[OT]Homebrew PCB fabrication

From: Marvin Johnston <marvin_at_rain.org>
Date: Sun Feb 20 12:17:15 2005

There is no quick good way to "tin" homebrew PC Boards since "tin"
usually refers to solder. There is an electroless tin solution available
that will put *tin* on the board, but the shelf life for good
solderability is not very good since it is a very thin coating.

With respect to the "green protective layer", that is solder mask and is
silk screened on and baked (there are photo emulsions but I don't think
they would work well for home brew applications given the equipment
needed.) There are one part solder masks available and it would be
relatively easy to apply. The problem is making the silkscreen. For
stability, the mesh is usually stainless steel applied to a metal chase.
Using a polyester or similar mesh would make it difficult to align to
the board resulting in solder mask being applied to the traces. Making
the stencil is a photo process using a photo sensitive emulsion that
gets exposed and developed, and then applied to the mesh.

With the proper setup, a screen can be made in a matter of minutes, and
the drying time for the emulsion would probably be another 30 minutes or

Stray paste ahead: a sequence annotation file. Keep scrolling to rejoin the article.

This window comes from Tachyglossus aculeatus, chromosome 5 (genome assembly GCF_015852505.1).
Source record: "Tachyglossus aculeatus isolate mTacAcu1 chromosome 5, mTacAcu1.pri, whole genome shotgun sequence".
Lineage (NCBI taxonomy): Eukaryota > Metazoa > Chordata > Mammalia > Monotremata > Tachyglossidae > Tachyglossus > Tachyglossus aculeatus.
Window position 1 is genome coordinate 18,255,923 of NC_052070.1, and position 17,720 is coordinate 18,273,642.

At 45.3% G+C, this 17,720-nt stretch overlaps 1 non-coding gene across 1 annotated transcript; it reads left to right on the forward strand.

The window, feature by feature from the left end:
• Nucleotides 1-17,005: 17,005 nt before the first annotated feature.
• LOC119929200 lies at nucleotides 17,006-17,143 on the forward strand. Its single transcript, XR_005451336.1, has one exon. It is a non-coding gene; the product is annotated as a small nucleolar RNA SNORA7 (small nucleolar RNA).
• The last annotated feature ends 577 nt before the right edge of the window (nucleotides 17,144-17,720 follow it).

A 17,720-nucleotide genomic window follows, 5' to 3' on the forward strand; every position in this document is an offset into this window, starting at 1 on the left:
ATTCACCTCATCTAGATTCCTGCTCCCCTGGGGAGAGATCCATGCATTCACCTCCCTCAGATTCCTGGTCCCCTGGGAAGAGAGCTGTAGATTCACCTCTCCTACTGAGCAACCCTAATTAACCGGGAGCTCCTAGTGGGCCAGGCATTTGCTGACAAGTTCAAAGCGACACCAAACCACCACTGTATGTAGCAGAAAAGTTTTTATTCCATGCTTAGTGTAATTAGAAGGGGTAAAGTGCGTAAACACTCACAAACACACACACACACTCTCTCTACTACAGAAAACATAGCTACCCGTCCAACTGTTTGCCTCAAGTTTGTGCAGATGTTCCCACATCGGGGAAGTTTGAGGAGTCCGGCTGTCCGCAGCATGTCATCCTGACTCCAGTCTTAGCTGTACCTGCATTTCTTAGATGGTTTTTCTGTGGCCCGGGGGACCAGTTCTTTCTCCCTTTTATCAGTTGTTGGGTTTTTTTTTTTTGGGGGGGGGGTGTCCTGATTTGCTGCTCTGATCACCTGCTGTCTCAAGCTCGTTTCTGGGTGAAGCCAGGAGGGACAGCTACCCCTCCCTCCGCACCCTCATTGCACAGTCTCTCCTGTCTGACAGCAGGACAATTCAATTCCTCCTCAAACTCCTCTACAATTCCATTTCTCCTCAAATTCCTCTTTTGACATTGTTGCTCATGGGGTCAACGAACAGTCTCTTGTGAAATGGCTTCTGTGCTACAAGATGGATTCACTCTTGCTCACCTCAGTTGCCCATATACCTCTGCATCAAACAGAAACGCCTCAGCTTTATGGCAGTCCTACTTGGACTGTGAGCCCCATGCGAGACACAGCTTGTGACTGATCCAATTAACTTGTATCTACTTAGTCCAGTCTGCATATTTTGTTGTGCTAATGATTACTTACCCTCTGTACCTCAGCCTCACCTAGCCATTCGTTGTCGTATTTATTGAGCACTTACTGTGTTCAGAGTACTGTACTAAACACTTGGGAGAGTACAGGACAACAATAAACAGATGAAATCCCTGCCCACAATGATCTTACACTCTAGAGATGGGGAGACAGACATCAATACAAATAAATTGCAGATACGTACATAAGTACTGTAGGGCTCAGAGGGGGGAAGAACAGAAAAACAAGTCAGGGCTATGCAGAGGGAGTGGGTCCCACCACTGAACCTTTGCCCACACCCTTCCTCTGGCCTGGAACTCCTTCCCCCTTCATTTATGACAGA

so (if it is not dry, the pads will pull off when the mylar backing is
removed as they will with incorrect exposure.) SMOBC (Solder Mask Over
Bare Copper) is a good way to make the boards, and assuming the
screening capability, is quite suitable for home use. Be aware that the
solder mask *does* have a shelf life. If you know of a PC Board house,
you may be able to talk them out of enough solder mask to do the job.

> Just wanted to know what some of you folks are doing in terms of
> homebrew PCB fabrication:
> 1. What do you folks use for tinning PCB tracks? I'm still doing it
> the old-fashioned way...by hand! :-)
> 2. Is there a way to laminate PCBs (i.e. the green protective layer on
> the solder side) using home "technology"?
> /wai-sun
Received on Sun Feb 20 2005 - 12:17:15 GMT

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